The online marketplace will not need to charge and account for VAT if the customer gives them their VAT registration number. The online marketplace can confirm it’s correct using the online service.
The online marketplace can add a note to the invoice (for example, by writing ‘reverse charge: customer to account for VAT to HMRC’) then send it to the UK business customer.
The business customer will then be responsible for accounting for any VAT due on their VAT Return if the goods are supplied in Great Britain using a ‘reverse charge’ procedure.
Where the goods are supplied in Northern Ireland the business customer will be responsible for accounting for any VAT due. They may account for it using postponed VAT accounting or any other means of paying import VAT.
In both cases, the business customer will be able to recover the VAT as input tax on the same VAT Return under normal VAT recovery rules.
Consignments valued at more than £135
Normal VAT and customs rules will apply on importation of the goods into Great Britain from outside the UK or into Northern Ireland from outside the UK and EU.
Find out more about how imported goods are treated for VAT purposes:
- paying VAT on imports from outside the UK to Great Britain and from outside the EU to Northern Ireland
- check how to get your import VAT certificate (C79)
- get your postponed import VAT statement
- Notice 252: valuation of imported goods for customs purposes, VAT and trade statistics
Goods that are in the UK at the point of sale
Importing goods to sell through online marketplaces
The overseas seller will remain liable for any import VAT and Customs Duty when the goods are first imported into the UK.
When the goods are sold to the customer, the overseas seller will be considered to have made a zero-rated supply of the goods to the online marketplace, known as a ‘deemed supply’. The overseas seller does not have to issue invoices to the online marketplace for deemed supplies that are considered to be zero-rated.
UK VAT will be charged at the point of sale.
The online marketplace will be liable to account for the VAT on the sales made through its marketplace by a seller not established in the UK. Where the goods are located in Northern Ireland at the point of sale and sold to a customer in Northern Ireland, the online marketplace will be liable for the VAT where the seller is not established in the UK and EU. The seller remains liable for the VAT where the goods are for a business customer who gives them their UK VAT registration number.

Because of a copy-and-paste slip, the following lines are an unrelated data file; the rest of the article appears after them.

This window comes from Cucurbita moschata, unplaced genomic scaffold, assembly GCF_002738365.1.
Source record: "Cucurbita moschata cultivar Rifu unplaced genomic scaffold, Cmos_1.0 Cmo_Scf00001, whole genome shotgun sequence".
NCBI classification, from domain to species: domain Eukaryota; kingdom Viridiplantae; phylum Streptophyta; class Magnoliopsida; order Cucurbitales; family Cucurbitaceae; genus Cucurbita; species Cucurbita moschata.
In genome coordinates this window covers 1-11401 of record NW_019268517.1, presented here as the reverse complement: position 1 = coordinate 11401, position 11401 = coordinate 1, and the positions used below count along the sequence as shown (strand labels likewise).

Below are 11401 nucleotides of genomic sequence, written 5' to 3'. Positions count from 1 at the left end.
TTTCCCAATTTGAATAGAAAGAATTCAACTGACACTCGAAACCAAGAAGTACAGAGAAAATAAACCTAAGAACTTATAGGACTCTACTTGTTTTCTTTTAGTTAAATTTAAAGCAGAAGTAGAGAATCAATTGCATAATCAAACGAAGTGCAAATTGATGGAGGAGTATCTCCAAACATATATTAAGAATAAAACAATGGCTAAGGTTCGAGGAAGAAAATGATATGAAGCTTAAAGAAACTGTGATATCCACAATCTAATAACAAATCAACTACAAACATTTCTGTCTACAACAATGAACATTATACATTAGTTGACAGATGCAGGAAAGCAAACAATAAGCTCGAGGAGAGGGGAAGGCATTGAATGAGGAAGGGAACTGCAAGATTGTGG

Overseas sellers who only make zero-rated deemed supplies can either:
- register for VAT if they are not already registered
- apply for exemption from registration for VAT
Overseas sellers who are registered for VAT, can reclaim any import VAT they had to account for when the goods were first imported into the UK. The normal rules about what VAT can be reclaimed as input tax will apply. Find further information about input tax in VAT Notice 700.
Goods sold to UK VAT-registered businesses
The online marketplace should pass on all the details of the sale (which should include the VAT registration number of the business) to the seller on the marketplace. The seller must register for VAT if they are not already registered. They will be liable to account for the VAT on the sale. The online marketplace must carry out VAT checks on overseas sellers.
The normal rules for the content and format of VAT invoices will apply.
The online marketplace should issue a full paper or digital invoice for goods.
For goods sold in Northern Ireland from outside of the EU, the online marketplace does not need to provide a VAT invoice.
The online marketplace must keep full records (including VAT invoices) for 6 years from the date any goods are sold.
Find out more about VAT record keeping.
VAT and goods returned to you
Read the VAT and overseas goods sent to the UK and returned to the seller guidance to find out how to deal with VAT if you have sold goods sent from abroad to customers in the UK and they are returned to you.
Goods sold before 1 January 2021
If the online marketplace received payment for an order before 11pm on 31 December 2020 and dispatched the item after that time, these rules would not apply.
Last updated 14 May 2021 + show all updates